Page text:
Drill at Pro Player Stadium simulates terrorist attack

By Shannon O'Boye, Nancy McVicar and Nicole T. Lesson
Posted May 22 2003

It was a deadly scenario, but it was just a dress rehearsal.

As 7,000 people jumped up to celebrate a seventh-inning home run Wednesday at a Marlins-Braves game in Pro Player stadium, terrorists lobbed bottles of deadly sarin gas into the crowd.

Nearly 2,500 personnel from more than 100 police, fire and health agencies responded and tried to save as many lives as possible. The state conducted the weapons-of-mass-destruction drill to see how prepared South Florida is for a terrorist attack.

The exercises, the largest of their kind in South Florida, took about six months to plan and occurred one day after President Bush raised the risk of terrorist attack to orange, or high.

There are no specific threats against South Florida, but such drills are meant to prepare for any possible threat, said Broward Sheriff Ken Jenne, who heads the Southeast Florida Regional Domestic Security Task Force.

At the end of the day, it was evident that there were some problems and that delays in getting to the "injured" could have cost lives.

It took the rescuers an hour and 10 minutes to get into their hazardous materials suits and get to the victims inside the stadium.

"That's too long, even though it's better than the rest of the nation," Jenne said.

"We know from Columbine and other things, the faster you get in, the more people saved, the safer it is," he said.

About 1,000 volunteers -- mostly high school students -- acted as victims, each getting a color-coded tag that told fire rescue and hospital emergency personnel what their symptoms were.

Hazmat specialists had to try to contain the sarin gas and evacuate the injured from the stadium while firefighter/paramedics prioritized and treated the victims. At the same time, SWAT team members searched for the fictitious terrorists who were seen running from the scene.

Specially trained firefighters worked to pull some of the victims from a staged structural collapse at one end of the stadium, and more "victims" poured into 42 hospitals in Monroe, Miami-Dade, Broward and Palm Beach counties suffering from everything from anxiety to exposure to the lethal gas.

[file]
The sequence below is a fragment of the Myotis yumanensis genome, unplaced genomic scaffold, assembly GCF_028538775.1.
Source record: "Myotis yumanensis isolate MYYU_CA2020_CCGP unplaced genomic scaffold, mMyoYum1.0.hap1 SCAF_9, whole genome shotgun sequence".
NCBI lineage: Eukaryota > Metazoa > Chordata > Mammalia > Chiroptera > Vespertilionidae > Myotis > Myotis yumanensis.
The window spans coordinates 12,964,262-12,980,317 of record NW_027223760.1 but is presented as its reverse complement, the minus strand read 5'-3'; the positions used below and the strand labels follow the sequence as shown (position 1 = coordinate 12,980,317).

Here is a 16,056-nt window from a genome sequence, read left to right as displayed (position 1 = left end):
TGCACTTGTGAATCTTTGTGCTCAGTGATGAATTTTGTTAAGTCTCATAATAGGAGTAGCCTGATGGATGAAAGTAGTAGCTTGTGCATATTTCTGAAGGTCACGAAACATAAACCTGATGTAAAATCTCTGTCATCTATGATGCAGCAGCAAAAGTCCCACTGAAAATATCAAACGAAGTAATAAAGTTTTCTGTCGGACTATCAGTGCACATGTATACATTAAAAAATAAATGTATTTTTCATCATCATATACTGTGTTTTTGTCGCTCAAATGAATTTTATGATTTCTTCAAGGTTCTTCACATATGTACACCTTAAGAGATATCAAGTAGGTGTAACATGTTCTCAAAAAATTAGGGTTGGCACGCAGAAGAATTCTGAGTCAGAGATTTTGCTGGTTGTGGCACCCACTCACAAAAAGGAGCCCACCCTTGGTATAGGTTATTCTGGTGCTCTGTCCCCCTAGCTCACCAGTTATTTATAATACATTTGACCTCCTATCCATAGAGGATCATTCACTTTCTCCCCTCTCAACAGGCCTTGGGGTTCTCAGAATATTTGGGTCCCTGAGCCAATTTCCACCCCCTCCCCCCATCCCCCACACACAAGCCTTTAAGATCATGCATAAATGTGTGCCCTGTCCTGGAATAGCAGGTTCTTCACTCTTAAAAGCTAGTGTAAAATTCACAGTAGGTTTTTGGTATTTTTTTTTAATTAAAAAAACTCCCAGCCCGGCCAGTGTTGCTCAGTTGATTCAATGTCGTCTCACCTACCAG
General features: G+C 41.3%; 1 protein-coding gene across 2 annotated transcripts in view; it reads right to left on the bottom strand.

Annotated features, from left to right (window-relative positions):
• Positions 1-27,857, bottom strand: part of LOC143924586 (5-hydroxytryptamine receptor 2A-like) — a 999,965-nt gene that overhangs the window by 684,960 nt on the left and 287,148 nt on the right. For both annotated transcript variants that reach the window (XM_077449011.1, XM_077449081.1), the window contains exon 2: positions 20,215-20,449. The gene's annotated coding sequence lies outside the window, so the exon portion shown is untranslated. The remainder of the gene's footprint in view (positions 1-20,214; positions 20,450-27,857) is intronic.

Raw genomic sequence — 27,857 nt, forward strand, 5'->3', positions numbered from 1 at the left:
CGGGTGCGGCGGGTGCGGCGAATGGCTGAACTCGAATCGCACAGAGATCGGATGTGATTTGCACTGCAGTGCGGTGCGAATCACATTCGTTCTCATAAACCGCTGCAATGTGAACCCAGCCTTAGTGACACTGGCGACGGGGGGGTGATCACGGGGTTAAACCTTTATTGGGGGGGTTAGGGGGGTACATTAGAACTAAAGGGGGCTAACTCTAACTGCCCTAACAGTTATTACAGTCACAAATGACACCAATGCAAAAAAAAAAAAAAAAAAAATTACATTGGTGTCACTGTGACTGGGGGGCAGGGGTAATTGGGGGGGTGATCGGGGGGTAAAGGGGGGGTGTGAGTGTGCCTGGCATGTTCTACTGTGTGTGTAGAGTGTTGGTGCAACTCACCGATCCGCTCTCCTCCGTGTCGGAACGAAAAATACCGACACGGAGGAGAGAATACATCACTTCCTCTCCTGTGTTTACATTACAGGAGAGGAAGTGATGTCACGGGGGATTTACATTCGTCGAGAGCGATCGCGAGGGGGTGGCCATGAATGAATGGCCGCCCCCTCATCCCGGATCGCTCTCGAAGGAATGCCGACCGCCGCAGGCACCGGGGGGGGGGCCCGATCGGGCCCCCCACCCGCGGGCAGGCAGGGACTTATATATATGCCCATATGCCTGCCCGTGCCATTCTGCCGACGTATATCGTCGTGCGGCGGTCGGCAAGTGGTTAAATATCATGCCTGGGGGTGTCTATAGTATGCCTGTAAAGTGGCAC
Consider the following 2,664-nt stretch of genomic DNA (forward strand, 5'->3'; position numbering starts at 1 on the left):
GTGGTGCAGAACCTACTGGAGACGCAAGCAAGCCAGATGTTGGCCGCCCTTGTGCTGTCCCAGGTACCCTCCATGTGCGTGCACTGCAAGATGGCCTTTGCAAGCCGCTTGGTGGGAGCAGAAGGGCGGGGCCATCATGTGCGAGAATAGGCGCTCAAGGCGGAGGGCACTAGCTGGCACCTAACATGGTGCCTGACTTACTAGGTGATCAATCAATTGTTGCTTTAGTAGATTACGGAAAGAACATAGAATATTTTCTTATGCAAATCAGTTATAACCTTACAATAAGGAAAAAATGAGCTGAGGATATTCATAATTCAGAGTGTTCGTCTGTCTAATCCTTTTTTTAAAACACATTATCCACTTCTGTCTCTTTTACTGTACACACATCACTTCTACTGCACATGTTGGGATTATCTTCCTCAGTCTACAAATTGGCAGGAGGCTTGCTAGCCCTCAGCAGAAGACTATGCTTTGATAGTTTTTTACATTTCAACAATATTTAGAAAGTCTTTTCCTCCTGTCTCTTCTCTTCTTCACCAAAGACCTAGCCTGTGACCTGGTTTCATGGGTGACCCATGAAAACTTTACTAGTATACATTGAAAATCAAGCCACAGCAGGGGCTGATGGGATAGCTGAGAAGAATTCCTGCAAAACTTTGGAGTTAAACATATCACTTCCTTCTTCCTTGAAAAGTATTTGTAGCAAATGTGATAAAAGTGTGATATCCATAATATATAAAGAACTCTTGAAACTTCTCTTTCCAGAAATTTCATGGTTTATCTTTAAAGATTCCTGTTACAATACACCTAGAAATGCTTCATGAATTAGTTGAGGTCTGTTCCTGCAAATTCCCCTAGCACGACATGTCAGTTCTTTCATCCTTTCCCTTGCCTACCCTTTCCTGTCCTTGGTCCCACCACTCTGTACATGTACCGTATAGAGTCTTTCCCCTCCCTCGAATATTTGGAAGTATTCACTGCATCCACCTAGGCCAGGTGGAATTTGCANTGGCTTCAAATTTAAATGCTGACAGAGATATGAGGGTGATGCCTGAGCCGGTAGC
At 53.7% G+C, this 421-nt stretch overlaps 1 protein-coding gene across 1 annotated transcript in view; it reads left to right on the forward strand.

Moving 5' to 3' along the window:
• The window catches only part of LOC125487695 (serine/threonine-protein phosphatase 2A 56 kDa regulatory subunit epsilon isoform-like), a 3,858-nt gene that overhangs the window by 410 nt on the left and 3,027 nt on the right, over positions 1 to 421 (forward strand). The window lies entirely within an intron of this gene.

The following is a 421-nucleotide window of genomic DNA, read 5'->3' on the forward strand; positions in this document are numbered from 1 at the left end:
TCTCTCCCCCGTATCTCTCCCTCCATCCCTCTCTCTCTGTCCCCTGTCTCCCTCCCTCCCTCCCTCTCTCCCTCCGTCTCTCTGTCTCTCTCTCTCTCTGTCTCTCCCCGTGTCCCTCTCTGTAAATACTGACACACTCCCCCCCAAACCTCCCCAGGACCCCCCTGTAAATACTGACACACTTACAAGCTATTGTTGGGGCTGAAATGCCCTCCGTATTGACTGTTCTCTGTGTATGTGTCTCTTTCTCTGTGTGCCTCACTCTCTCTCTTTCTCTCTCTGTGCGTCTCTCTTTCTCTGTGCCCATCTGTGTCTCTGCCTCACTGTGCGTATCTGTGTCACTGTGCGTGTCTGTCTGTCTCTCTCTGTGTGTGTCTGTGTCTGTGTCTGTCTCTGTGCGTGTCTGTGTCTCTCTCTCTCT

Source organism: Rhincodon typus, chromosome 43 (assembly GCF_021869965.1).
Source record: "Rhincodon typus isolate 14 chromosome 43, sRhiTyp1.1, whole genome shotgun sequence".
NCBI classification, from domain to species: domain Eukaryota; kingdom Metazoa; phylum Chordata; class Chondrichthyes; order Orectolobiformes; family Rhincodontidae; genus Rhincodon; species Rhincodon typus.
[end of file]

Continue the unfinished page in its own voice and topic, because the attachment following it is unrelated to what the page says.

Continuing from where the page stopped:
At Broward General Medical Center, hospital workers activated an emergency decontamination area just outside the Emergency Department for the more critical patients.

Sirens blaring, ambulances pulled up in quick succession, their drivers wearing protective suits and masks. Hospital personnel, also garbed in protective suits and masks, hustled the patients one by one into a shower area. In a real event, they would have been stripped naked and scrubbed down with a soapy solution.

Inside, a doctor assessed the patients, giving nurses quick instructions to get them on ventilators to assist their breathing, to give one-milligram injections of atropine to counteract the chemical's effects and to treat their other symptoms.

Similar scenarios were played out at hospitals across the four-county region.

At the end of the day, Jenne gave everyone involved in the drill an A-minus.

"But I'm an easy grader," he quipped.

Some of the volunteers and police and fire officials who stood or sat in the heat for seven hours were tougher critics.

"It was fair, middle of the road," said Rose Palvolog, a member of Tamarac's Community Emergency Response Team who played the role of victim. "The response was not quick enough."

Communication problems have plagued similar drills held recently in Chicago, Seattle and Tampa, but there were no major communication problems Wednesday, said Hector Pesquera, special agent in charge of the FBI's Miami office.

Government at every level is committing money to improve emergency communications in the hopes of preventing a disaster like the one on Sept. 11 when so many firefighters and police officers were killed.

"Primarily, we're putting our own people at risk" when communication breaks down, said Miami-Dade Fire Rescue spokeswoman Shari Holbert Lipner. "That was very evident on Sept. 11."

Staff Writers Glenn Singer and Nancy Othon contributed to this report.

Nancy McVicar can be reached at nmcvicar@sun-sentinel.com or 954-356-4593.